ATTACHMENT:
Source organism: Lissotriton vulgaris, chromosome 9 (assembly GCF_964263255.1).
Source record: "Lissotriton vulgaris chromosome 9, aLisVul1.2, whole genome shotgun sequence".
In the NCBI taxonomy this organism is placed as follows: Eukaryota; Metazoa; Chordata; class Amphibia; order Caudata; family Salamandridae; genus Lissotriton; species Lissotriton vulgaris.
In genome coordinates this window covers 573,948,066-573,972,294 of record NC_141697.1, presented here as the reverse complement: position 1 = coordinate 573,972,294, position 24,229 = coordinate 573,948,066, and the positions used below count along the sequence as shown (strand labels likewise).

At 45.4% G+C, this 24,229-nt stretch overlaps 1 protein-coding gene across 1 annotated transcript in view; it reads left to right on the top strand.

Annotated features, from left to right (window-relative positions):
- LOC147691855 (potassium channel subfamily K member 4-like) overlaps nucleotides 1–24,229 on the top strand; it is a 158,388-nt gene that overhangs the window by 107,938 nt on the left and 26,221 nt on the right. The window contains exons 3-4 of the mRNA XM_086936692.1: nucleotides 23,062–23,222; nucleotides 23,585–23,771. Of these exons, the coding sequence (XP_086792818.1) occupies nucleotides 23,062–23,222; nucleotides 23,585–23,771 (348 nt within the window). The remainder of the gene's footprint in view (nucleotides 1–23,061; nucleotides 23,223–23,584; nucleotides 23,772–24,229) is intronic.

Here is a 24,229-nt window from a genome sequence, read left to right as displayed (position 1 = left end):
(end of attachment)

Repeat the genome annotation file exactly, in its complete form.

Source organism: Lissotriton vulgaris, chromosome 9 (assembly GCF_964263255.1).
Source record: "Lissotriton vulgaris chromosome 9, aLisVul1.2, whole genome shotgun sequence".
In the NCBI taxonomy this organism is placed as follows: Eukaryota; Metazoa; Chordata; class Amphibia; order Caudata; family Salamandridae; genus Lissotriton; species Lissotriton vulgaris.
In genome coordinates this window covers 573,948,066-573,972,294 of record NC_141697.1, presented here as the reverse complement: position 1 = coordinate 573,972,294, position 24,229 = coordinate 573,948,066, and the positions used below count along the sequence as shown (strand labels likewise).

At 45.4% G+C, this 24,229-nt stretch overlaps 1 protein-coding gene across 1 annotated transcript in view; it reads left to right on the top strand.

Annotated features, from left to right (window-relative positions):
- LOC147691855 (potassium channel subfamily K member 4-like) overlaps nucleotides 1–24,229 on the top strand; it is a 158,388-nt gene that overhangs the window by 107,938 nt on the left and 26,221 nt on the right. The window contains exons 3-4 of the mRNA XM_086936692.1: nucleotides 23,062–23,222; nucleotides 23,585–23,771. Of these exons, the coding sequence (XP_086792818.1) occupies nucleotides 23,062–23,222; nucleotides 23,585–23,771 (348 nt within the window). The remainder of the gene's footprint in view (nucleotides 1–23,061; nucleotides 23,223–23,584; nucleotides 23,772–24,229) is intronic.

Here is a 24,229-nt window from a genome sequence, read left to right as displayed (position 1 = left end):